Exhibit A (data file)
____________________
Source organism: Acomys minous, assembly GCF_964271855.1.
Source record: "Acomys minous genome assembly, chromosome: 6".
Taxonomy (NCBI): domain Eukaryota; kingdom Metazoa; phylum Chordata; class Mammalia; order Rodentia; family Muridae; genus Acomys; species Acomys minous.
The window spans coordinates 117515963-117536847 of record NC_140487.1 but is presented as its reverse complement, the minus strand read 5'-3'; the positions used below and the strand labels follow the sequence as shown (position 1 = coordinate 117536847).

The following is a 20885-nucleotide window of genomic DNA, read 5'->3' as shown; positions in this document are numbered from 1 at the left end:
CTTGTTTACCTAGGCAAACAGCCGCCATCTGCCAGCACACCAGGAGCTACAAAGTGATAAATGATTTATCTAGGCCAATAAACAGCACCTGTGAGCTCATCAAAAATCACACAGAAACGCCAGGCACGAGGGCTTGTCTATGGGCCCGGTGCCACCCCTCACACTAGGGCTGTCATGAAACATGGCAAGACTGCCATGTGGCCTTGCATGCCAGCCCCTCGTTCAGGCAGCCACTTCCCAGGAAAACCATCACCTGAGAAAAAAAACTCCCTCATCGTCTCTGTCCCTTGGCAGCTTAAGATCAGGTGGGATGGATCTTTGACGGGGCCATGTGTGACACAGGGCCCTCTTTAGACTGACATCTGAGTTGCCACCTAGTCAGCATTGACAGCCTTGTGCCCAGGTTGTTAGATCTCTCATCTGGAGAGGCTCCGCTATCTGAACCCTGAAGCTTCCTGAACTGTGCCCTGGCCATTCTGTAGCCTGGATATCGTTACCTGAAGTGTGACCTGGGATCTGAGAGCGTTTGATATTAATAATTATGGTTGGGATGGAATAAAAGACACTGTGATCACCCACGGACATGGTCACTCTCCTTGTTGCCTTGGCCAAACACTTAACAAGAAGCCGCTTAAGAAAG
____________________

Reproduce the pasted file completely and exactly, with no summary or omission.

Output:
Source organism: Acomys minous, assembly GCF_964271855.1.
Source record: "Acomys minous genome assembly, chromosome: 6".
Taxonomy (NCBI): domain Eukaryota; kingdom Metazoa; phylum Chordata; class Mammalia; order Rodentia; family Muridae; genus Acomys; species Acomys minous.
The window spans coordinates 117515963-117536847 of record NC_140487.1 but is presented as its reverse complement, the minus strand read 5'-3'; the positions used below and the strand labels follow the sequence as shown (position 1 = coordinate 117536847).

The following is a 20885-nucleotide window of genomic DNA, read 5'->3' as shown; positions in this document are numbered from 1 at the left end:
CTTGTTTACCTAGGCAAACAGCCGCCATCTGCCAGCACACCAGGAGCTACAAAGTGATAAATGATTTATCTAGGCCAATAAACAGCACCTGTGAGCTCATCAAAAATCACACAGAAACGCCAGGCACGAGGGCTTGTCTATGGGCCCGGTGCCACCCCTCACACTAGGGCTGTCATGAAACATGGCAAGACTGCCATGTGGCCTTGCATGCCAGCCCCTCGTTCAGGCAGCCACTTCCCAGGAAAACCATCACCTGAGAAAAAAAACTCCCTCATCGTCTCTGTCCCTTGGCAGCTTAAGATCAGGTGGGATGGATCTTTGACGGGGCCATGTGTGACACAGGGCCCTCTTTAGACTGACATCTGAGTTGCCACCTAGTCAGCATTGACAGCCTTGTGCCCAGGTTGTTAGATCTCTCATCTGGAGAGGCTCCGCTATCTGAACCCTGAAGCTTCCTGAACTGTGCCCTGGCCATTCTGTAGCCTGGATATCGTTACCTGAAGTGTGACCTGGGATCTGAGAGCGTTTGATATTAATAATTATGGTTGGGATGGAATAAAAGACACTGTGATCACCCACGGACATGGTCACTCTCCTTGTTGCCTTGGCCAAACACTTAACAAGAAGCCGCTTAAGAAAG